Her Brain Might Forget This Day But I Know Her Heart Won’t

by | Sep 5, 2019 | Aging Parents, Loss and Grief | 16 comments

My mom is in a hard season of life. Her memory is no longer what it used to be. She knows what is happening and it’s hard for her.  A retired schoolteacher and principal, she’s a smart and well-read lady.  She forever thirsted for more knowledge and always wanted to learn the latest and greatest things her grandkids were into.  While I still can’t get her to leave her cell phone ON (especially right after she calls me), she works apps on her cell phone like Lyft and Uber like a champ because she likes her independence.  She is a senior citizen, but she is trying to be a progressive one.

Mom always loved the theater. As a child, she introduced me to it at a young age and to this day, I love going to see musical productions. As a young girl, I saw the play Annie over 24 times, in all different cities, because my mother knew how much I loved the music and knew every song, word for word. She instilled the same love of theater in my daughter, taking her to see any and every show possible that she thought Katie would like.  Her joy came from watching us enjoy the show and it was more about the experience and less about the actual show. 

This past June, my daughter and I along with her best friend and her mom, planned a girl’s trip to San Francisco that included seeing the show “Hamilton”.  The girls knew every song, word for word, just like I did with Annie.  Funny how generations change, but the silly things people do stay the same. We knew how much the girls were dying to see Hamilton, so we bought the tickets in November as Christmas gifts.  Days before we were set to go, my mom casually mentioned how much she wanted to see that play as well and asked how she could get a ticket. By that point the tickets for our June performance were sold out so sadly, she was unable to join us.

The show was incredible. Surpassed all expectations.  Truly amazing. I knew my mom had to see it.

My sweet mother never wants anything for her birthday. “Lord knows I don’t need anything” she tells my older brother and I every year so this year we gave her the gift of time.  The day I got home from San Francisco I schemed with my brother to surprise mom for her birthday and take her to see Hamilton.  We called it “Moms’ day out with her kids”. It would be tricky logistic wise but we would figure it out. She wanted to see it, so we wanted to make her wish come true.  Her birthday was a month before I could acquire tickets, so we had her open a present that just contained the tickets. She was like a kid at Christmas, counting the days until her big day.

I told my mom I would pick her up at 9am for an 1 pm show but the night before she called to suggest I grab her 30 minutes earlier… just in case.  While she can say it was because traffic is unpredictable or she didn’t want to be late for the show, the truth is I know she just wanted more time with her kids.  And as a mom with two kids away at college, I get it and I don’t blame her for trying to extend the day.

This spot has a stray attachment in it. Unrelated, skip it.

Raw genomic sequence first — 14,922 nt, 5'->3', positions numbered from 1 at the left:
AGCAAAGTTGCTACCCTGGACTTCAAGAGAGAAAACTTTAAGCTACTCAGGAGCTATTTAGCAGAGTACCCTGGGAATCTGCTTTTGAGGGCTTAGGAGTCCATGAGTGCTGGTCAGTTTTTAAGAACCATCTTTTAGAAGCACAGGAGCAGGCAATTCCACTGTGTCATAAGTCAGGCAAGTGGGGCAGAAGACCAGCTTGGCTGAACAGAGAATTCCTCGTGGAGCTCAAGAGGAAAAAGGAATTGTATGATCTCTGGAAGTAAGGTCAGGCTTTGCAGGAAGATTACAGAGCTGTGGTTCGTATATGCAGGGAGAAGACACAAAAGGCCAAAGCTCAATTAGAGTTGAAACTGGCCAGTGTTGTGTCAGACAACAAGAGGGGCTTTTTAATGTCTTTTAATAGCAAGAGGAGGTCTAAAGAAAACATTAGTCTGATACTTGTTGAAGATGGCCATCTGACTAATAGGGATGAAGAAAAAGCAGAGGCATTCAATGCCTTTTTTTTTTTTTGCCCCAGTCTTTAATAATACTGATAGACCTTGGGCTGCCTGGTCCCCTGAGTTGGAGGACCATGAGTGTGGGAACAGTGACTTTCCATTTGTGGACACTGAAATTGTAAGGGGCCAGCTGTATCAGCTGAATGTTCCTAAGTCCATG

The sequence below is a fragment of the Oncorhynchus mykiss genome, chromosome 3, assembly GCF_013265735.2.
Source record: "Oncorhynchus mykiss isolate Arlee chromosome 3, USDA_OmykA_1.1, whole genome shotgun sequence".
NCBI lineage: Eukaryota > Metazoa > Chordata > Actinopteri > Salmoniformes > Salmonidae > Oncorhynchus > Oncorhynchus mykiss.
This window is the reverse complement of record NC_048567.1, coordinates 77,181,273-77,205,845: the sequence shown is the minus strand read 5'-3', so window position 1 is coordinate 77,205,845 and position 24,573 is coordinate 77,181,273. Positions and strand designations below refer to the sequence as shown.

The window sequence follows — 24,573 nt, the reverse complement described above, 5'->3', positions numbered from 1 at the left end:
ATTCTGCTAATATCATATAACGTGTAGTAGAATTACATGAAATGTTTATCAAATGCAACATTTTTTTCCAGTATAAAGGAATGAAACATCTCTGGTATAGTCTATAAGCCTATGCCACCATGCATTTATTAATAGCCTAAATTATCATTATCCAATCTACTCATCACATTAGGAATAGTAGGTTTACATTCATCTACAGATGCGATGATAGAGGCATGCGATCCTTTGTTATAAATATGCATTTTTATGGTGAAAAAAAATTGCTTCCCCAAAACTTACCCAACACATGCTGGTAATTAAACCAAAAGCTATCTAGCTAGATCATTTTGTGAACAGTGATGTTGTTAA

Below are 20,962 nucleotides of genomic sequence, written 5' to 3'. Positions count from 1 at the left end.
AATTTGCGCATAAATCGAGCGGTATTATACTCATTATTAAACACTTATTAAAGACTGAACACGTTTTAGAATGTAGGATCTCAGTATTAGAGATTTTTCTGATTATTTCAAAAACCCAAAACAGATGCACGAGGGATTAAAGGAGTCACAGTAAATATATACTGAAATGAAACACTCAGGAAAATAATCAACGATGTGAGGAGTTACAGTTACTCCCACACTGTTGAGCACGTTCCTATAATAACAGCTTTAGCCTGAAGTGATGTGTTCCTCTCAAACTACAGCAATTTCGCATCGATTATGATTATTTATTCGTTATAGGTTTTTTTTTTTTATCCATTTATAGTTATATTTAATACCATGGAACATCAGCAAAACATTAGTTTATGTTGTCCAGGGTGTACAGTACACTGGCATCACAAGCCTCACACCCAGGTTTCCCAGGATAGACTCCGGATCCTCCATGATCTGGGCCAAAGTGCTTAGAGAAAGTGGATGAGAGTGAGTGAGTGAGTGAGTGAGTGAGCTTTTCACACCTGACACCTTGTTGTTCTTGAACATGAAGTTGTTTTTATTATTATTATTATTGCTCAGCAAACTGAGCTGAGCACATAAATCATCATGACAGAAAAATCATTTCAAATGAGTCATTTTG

As our kids get older, they get busier.  Time together gets difficult, not because we don’t love each other but because the logistics of every-day life gets in the way.  And because I am self-employed, a day off means I don’t get paid. No work, no pay.  Its’ ironic though that I made no money that day but somehow, I feel richer.

My mom beamed ear to ear.  She could not have been happier. She soaked it all up, even sitting in traffic. On the two-hour drive to San Francisco, she told me stories about her best friend in high school (Sally), memories of growing up in Laguna Beach when it was just an artist town and about the nice lady who lived on her childhood street (Mrs. Lyle).  She remembered old songs she loved (Que Sera, Sera)and told me stories of her college escapades (where they stored alcohol they snuck into the dorms). Her memory was spot-on and she was happy to tell me about “the good old days”.

Before the show we went to lunch, just the three of us. It hit me how rare that moment was. Usually, we have our families around, lots of mouths to feed and lots of people talking. Just having the three of us felt sacred and special and I knew how blessed my mom was feeling because I was feeling the exact same.

The Orpheum theatre is old, built-in 1926 so there are no elevators.  We were on the mezzanine level so that meant we had some stairs to climb to get to our seats. My mom was a trooper, not a single complaint with all the stairs. She grabbed my brothers’ hand and took every step with confidence and pride, like a boss.  Nothing was going to dampen her day.